For example, some of the brewers on the Men’s Journal list started as self-funded entrepreneurs in the early 1990s, a time when almost no one was funding breweries, almost no retailers, bars or restaurants offered small-brand beers, and almost no one actually drank craft beer. The story of the founding of Lagunitas, for example, is one of the most classic stories of a hard-working entrepreneur that you will ever hear: Founder Tony Magee represented basically every word that any small craft brewers would use to define themselves — authentic, local, quality-driven, creative, passionate, adventurous.
But as craft beer began to get much more popular in the last decade, Lagunitas grew in response to greater demand for its product. It outstripped the production-based definition of what a craft brewer is supposed to be, and eventually sold 50% of its business to international giant Heineken in a deal to get its beer into the hands of even more people. So, by Brewers Association definition, a Lagunitas beer is no longer a craft beer, but try telling that to Magee, the guy who started out by brewing beer by himself in his kitchen until his wife said he needed to go elsewhere. (Lagunitas beers, by the way, taste as good as they always have — being in bed with Heineken hasn't changed that.)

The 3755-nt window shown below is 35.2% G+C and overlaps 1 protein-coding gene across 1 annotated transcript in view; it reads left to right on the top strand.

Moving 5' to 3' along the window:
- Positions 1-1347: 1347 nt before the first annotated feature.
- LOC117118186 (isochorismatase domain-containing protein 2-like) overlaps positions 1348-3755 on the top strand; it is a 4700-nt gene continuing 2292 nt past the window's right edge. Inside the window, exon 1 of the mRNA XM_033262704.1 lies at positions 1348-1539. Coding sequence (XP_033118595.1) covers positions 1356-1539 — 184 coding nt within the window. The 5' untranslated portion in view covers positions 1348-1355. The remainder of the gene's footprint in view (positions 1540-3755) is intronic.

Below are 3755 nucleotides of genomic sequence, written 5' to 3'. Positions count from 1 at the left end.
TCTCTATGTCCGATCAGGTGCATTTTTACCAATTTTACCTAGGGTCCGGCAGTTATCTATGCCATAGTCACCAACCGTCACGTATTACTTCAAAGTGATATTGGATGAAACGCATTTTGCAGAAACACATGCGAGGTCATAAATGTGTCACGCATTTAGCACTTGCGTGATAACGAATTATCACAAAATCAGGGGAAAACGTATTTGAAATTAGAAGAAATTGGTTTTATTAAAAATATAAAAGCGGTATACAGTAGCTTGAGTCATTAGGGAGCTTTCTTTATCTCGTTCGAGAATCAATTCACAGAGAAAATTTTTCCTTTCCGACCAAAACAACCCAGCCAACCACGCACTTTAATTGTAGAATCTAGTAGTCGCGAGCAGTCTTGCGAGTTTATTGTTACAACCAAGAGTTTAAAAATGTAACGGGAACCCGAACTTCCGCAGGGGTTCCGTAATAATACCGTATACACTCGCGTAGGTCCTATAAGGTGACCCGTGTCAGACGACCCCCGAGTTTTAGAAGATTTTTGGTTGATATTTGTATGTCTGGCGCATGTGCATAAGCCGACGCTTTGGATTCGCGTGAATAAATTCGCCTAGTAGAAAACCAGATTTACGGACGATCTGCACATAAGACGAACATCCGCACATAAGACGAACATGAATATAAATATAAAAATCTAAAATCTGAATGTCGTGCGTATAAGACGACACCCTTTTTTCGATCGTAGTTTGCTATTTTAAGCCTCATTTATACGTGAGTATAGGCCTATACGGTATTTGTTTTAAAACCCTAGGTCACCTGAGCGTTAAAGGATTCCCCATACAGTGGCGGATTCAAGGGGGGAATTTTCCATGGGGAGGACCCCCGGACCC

Are we saying Trouble Brewing is on equal footing with Lagunitas, and deserves further consideration? No. But the question of what really makes a craft beer a craft beer is more complex than it seems.
This is all a long way of saying it’s not so clear how this lawsuit will play out — and if it continues to proceed, how it will affect Wal-Mart’s beer buying and marketing practices, and Wal-Mart customers’ views of those practices. Intense fans of craft beers, the ones who will set aside a weekend afternoon to make a special trip to a distant bar or independent liquor store to taste a locally-produced, small-batch beer that isn’t available elsewhere, are not the same people who are buying their beer at Wal-Mart. Which would mean that, ultimately, this lawsuit is unlikely to damage Wal-Mart’s reputation or its bond with its most loyal customers.
Yet we are likely to see more lawsuits like this targeting retailers and marketers who play fast and loose with how they market beer. As a big fan of craft beer, I can tell you that small craft brewers almost never view one another in a competitive light, and that many of them have a pretty laid-back, fun-loving attitude about what for them involves long hours of very hard work. However, when it comes to the misrepresentation of craft beer by big breweries, big brands and big retailers, these small fry and their loyal followers can turn into a rabidly protective group.